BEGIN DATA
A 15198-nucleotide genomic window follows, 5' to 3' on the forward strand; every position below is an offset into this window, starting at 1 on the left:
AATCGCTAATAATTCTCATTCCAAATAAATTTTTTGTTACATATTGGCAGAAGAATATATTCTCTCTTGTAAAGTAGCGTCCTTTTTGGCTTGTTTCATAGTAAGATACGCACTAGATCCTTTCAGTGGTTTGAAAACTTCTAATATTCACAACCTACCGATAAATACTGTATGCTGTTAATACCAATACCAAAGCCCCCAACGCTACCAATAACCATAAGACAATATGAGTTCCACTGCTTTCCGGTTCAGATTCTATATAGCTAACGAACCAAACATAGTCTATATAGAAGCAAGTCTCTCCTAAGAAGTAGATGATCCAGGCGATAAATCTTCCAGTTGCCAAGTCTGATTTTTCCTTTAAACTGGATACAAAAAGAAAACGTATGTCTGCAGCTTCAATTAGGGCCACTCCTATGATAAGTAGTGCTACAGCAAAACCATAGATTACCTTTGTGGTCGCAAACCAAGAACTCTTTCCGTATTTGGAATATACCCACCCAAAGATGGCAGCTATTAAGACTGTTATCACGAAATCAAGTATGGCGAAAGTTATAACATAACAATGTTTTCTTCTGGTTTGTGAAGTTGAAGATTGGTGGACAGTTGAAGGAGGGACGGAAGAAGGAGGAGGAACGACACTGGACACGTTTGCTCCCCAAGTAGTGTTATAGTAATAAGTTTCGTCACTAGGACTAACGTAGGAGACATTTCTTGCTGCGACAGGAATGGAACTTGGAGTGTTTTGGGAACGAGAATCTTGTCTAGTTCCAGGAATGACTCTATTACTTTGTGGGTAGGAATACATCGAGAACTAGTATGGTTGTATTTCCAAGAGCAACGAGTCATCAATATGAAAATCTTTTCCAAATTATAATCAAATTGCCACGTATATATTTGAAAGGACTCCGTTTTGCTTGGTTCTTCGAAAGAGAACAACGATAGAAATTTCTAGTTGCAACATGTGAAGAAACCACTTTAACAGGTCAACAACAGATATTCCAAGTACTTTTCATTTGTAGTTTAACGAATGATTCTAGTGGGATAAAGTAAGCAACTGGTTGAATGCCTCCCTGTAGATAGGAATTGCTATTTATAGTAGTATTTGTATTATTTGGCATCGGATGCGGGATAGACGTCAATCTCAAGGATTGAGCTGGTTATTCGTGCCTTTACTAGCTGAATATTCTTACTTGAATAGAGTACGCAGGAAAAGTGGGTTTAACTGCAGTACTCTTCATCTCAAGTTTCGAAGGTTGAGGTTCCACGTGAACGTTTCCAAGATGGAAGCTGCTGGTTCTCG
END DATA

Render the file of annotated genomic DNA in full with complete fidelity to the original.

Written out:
A 15198-nucleotide genomic window follows, 5' to 3' on the forward strand; every position below is an offset into this window, starting at 1 on the left:
AATCGCTAATAATTCTCATTCCAAATAAATTTTTTGTTACATATTGGCAGAAGAATATATTCTCTCTTGTAAAGTAGCGTCCTTTTTGGCTTGTTTCATAGTAAGATACGCACTAGATCCTTTCAGTGGTTTGAAAACTTCTAATATTCACAACCTACCGATAAATACTGTATGCTGTTAATACCAATACCAAAGCCCCCAACGCTACCAATAACCATAAGACAATATGAGTTCCACTGCTTTCCGGTTCAGATTCTATATAGCTAACGAACCAAACATAGTCTATATAGAAGCAAGTCTCTCCTAAGAAGTAGATGATCCAGGCGATAAATCTTCCAGTTGCCAAGTCTGATTTTTCCTTTAAACTGGATACAAAAAGAAAACGTATGTCTGCAGCTTCAATTAGGGCCACTCCTATGATAAGTAGTGCTACAGCAAAACCATAGATTACCTTTGTGGTCGCAAACCAAGAACTCTTTCCGTATTTGGAATATACCCACCCAAAGATGGCAGCTATTAAGACTGTTATCACGAAATCAAGTATGGCGAAAGTTATAACATAACAATGTTTTCTTCTGGTTTGTGAAGTTGAAGATTGGTGGACAGTTGAAGGAGGGACGGAAGAAGGAGGAGGAACGACACTGGACACGTTTGCTCCCCAAGTAGTGTTATAGTAATAAGTTTCGTCACTAGGACTAACGTAGGAGACATTTCTTGCTGCGACAGGAATGGAACTTGGAGTGTTTTGGGAACGAGAATCTTGTCTAGTTCCAGGAATGACTCTATTACTTTGTGGGTAGGAATACATCGAGAACTAGTATGGTTGTATTTCCAAGAGCAACGAGTCATCAATATGAAAATCTTTTCCAAATTATAATCAAATTGCCACGTATATATTTGAAAGGACTCCGTTTTGCTTGGTTCTTCGAAAGAGAACAACGATAGAAATTTCTAGTTGCAACATGTGAAGAAACCACTTTAACAGGTCAACAACAGATATTCCAAGTACTTTTCATTTGTAGTTTAACGAATGATTCTAGTGGGATAAAGTAAGCAACTGGTTGAATGCCTCCCTGTAGATAGGAATTGCTATTTATAGTAGTATTTGTATTATTTGGCATCGGATGCGGGATAGACGTCAATCTCAAGGATTGAGCTGGTTATTCGTGCCTTTACTAGCTGAATATTCTTACTTGAATAGAGTACGCAGGAAAAGTGGGTTTAACTGCAGTACTCTTCATCTCAAGTTTCGAAGGTTGAGGTTCCACGTGAACGTTTCCAAGATGGAAGCTGCTGGTTCTCG